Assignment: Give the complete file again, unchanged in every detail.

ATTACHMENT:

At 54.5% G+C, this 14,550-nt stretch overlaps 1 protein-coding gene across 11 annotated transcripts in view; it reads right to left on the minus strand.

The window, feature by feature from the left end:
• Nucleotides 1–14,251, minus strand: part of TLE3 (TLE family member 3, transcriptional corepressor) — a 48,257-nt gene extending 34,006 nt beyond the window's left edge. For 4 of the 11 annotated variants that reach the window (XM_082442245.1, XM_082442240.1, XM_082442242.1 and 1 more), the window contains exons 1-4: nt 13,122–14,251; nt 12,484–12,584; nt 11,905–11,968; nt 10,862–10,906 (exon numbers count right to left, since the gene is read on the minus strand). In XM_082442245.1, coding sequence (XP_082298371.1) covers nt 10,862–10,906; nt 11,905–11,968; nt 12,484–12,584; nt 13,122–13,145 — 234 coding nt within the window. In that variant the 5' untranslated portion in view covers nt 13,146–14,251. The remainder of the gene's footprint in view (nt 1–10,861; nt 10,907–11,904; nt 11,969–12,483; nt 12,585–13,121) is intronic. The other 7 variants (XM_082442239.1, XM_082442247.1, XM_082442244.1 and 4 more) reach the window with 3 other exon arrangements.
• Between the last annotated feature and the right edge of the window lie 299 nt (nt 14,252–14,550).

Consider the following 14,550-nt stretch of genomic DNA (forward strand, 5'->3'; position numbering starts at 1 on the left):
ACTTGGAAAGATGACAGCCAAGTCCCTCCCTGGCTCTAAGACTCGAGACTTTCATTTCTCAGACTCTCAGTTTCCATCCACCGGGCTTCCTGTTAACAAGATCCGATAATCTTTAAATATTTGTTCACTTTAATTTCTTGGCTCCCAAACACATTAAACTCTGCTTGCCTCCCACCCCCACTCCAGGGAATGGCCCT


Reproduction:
At 54.5% G+C, this 14,550-nt stretch overlaps 1 protein-coding gene across 11 annotated transcripts in view; it reads right to left on the minus strand.

The window, feature by feature from the left end:
• Nucleotides 1–14,251, minus strand: part of TLE3 (TLE family member 3, transcriptional corepressor) — a 48,257-nt gene extending 34,006 nt beyond the window's left edge. For 4 of the 11 annotated variants that reach the window (XM_082442245.1, XM_082442240.1, XM_082442242.1 and 1 more), the window contains exons 1-4: nt 13,122–14,251; nt 12,484–12,584; nt 11,905–11,968; nt 10,862–10,906 (exon numbers count right to left, since the gene is read on the minus strand). In XM_082442245.1, coding sequence (XP_082298371.1) covers nt 10,862–10,906; nt 11,905–11,968; nt 12,484–12,584; nt 13,122–13,145 — 234 coding nt within the window. In that variant the 5' untranslated portion in view covers nt 13,146–14,251. The remainder of the gene's footprint in view (nt 1–10,861; nt 10,907–11,904; nt 11,969–12,483; nt 12,585–13,121) is intronic. The other 7 variants (XM_082442239.1, XM_082442247.1, XM_082442244.1 and 4 more) reach the window with 3 other exon arrangements.
• Between the last annotated feature and the right edge of the window lie 299 nt (nt 14,252–14,550).

Consider the following 14,550-nt stretch of genomic DNA (forward strand, 5'->3'; position numbering starts at 1 on the left):
ACTTGGAAAGATGACAGCCAAGTCCCTCCCTGGCTCTAAGACTCGAGACTTTCATTTCTCAGACTCTCAGTTTCCATCCACCGGGCTTCCTGTTAACAAGATCCGATAATCTTTAAATATTTGTTCACTTTAATTTCTTGGCTCCCAAACACATTAAACTCTGCTTGCCTCCCACCCCCACTCCAGGGAATGGCCCT